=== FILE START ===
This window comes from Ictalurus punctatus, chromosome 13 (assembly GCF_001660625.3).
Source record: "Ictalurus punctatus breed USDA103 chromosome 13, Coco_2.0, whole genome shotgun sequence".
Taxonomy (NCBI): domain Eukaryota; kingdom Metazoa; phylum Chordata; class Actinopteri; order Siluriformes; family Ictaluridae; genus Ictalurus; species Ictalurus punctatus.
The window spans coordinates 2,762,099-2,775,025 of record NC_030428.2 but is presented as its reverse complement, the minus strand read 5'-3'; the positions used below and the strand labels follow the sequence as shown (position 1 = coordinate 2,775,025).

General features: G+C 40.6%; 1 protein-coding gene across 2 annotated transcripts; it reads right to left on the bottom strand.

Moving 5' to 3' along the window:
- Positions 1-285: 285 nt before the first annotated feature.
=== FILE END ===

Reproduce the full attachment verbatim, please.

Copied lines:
This window comes from Ictalurus punctatus, chromosome 13 (assembly GCF_001660625.3).
Source record: "Ictalurus punctatus breed USDA103 chromosome 13, Coco_2.0, whole genome shotgun sequence".
Taxonomy (NCBI): domain Eukaryota; kingdom Metazoa; phylum Chordata; class Actinopteri; order Siluriformes; family Ictaluridae; genus Ictalurus; species Ictalurus punctatus.
The window spans coordinates 2,762,099-2,775,025 of record NC_030428.2 but is presented as its reverse complement, the minus strand read 5'-3'; the positions used below and the strand labels follow the sequence as shown (position 1 = coordinate 2,775,025).

General features: G+C 40.6%; 1 protein-coding gene across 2 annotated transcripts; it reads right to left on the bottom strand.

Moving 5' to 3' along the window:
- Positions 1-285: 285 nt before the first annotated feature.